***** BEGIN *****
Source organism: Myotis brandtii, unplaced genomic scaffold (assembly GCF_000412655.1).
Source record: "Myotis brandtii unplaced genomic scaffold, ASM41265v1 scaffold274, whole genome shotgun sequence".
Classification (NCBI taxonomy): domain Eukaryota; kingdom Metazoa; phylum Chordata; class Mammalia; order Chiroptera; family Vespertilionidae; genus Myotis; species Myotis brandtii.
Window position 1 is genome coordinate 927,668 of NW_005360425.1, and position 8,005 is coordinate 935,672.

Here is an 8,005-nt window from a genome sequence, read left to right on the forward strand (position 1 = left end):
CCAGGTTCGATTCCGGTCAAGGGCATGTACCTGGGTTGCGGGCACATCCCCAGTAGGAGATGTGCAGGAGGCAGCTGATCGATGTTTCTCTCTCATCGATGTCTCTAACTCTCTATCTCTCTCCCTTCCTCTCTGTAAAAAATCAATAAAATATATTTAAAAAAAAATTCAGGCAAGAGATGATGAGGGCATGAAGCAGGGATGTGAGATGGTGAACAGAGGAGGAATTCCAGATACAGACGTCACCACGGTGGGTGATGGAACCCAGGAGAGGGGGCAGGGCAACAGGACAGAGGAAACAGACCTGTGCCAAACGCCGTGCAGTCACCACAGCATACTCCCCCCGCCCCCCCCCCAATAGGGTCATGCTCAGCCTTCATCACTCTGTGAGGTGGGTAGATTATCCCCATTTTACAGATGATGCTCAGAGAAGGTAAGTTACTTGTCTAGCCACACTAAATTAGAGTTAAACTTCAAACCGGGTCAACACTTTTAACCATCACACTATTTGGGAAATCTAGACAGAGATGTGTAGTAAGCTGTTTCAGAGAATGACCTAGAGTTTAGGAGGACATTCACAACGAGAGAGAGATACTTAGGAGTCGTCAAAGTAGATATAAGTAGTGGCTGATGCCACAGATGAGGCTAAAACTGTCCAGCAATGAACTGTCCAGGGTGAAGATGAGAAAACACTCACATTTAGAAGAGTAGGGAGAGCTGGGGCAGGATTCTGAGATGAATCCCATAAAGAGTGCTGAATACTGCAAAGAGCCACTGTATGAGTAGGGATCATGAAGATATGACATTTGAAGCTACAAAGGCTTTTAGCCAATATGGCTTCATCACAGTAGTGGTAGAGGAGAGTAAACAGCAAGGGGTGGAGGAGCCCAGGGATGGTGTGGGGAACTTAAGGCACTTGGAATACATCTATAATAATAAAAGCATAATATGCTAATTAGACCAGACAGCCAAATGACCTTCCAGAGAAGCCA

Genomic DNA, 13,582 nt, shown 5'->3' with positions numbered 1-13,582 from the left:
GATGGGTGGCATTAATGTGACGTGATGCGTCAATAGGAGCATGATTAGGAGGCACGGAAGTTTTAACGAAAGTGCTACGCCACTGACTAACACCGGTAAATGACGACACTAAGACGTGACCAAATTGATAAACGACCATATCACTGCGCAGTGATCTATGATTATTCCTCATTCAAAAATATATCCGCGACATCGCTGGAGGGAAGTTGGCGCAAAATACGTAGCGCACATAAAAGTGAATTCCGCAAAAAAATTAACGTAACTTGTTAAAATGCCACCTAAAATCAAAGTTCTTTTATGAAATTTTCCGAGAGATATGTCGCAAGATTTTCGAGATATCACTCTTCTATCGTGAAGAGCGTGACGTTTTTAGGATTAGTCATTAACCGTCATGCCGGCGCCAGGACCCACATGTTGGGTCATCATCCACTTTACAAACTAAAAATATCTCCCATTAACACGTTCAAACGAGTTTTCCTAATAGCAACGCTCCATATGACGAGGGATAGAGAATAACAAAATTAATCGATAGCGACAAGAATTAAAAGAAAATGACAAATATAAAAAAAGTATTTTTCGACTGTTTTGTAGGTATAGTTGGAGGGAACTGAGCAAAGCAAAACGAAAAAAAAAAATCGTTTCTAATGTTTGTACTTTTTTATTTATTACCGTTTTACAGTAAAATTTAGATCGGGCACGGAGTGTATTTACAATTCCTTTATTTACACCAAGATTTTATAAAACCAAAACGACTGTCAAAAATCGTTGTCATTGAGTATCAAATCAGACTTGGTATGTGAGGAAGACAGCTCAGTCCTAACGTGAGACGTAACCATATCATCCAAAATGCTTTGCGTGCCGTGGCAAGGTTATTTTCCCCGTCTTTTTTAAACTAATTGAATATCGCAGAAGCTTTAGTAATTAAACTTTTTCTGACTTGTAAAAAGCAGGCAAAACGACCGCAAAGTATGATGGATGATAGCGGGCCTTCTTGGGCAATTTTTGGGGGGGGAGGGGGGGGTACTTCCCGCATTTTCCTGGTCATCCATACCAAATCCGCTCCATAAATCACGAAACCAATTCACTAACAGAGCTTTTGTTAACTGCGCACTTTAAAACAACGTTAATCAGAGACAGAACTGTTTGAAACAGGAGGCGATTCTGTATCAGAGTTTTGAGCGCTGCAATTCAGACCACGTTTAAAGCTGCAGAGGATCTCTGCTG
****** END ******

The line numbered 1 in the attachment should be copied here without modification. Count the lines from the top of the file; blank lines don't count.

Source organism: Myotis brandtii, unplaced genomic scaffold (assembly GCF_000412655.1).